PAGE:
Journal Ps 128-130 (all references are from the ESV; changes in punctuation are mine)

Scripture: “Out of the depths I cry to you, O Lord!


O Lord, hear my voice!  Let your ears be attentive to the voice of my pleas for mercy!  If you, O Lord, should mark iniquities, O Lord, who would stand?  But with you there is forgiveness that you may be feared.


I wait for the Lord; my soul waits, and, in his word, I have hope more than watchmen in the morning…more than watchmen in the morning.” Ps 130:1-6


Observation: Do I pray like this?  Or do I pray perfunctorily, no emotion, no thought, finding contentment in forgiveness but no Fear?


Analysis:  Right up front, and to be clear: I am writing to the man in the mirror here—no casting stones to anybody.


I am finding myself praying lightly these days.  No “out of the depths” crying here.  In fact, I find a certain “hardening of the heart” creeping up; a creep that moves with unrelenting slowness but is advancing and overcoming my resistance just the same—kind of like plaque on my teeth that just makes my prayers less filling.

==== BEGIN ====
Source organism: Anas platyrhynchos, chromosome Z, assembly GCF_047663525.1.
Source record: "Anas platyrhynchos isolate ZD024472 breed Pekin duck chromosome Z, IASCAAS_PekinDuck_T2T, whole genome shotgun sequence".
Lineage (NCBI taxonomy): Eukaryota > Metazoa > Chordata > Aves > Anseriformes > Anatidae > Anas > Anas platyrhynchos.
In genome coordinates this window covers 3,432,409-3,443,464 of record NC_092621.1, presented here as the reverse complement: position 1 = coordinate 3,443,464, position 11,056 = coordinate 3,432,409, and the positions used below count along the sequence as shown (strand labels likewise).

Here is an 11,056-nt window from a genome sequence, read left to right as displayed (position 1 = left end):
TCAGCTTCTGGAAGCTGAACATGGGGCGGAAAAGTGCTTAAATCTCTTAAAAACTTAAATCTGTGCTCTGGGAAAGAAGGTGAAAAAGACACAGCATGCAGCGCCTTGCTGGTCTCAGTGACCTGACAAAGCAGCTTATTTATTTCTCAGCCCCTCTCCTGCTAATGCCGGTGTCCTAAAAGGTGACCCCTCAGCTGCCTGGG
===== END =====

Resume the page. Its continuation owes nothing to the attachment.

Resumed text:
I noticed two things in today’s reading:

  1. The Gospel.  Even here I can see part of the Gospel: No one can stand before God in their iniquities.  It is why we need a Redeemer, a Savior.
  2. And from that, with forgiveness of Redemption, we are grateful?  Yes, but I look at the verse and I find an expectation that as a result of God’s forgiveness, there should be fear.


I have been working on talking about the Fear of God for a while now.  One definition that I found in another book could describe the function of Fearing God as being Awestruck.


When I think of God’s Redemption of my Sin through Jesus, am I even close to being awestruck?  Do I fear God, not that He would take away what They did, but that They did it anyway?



Rick Sutton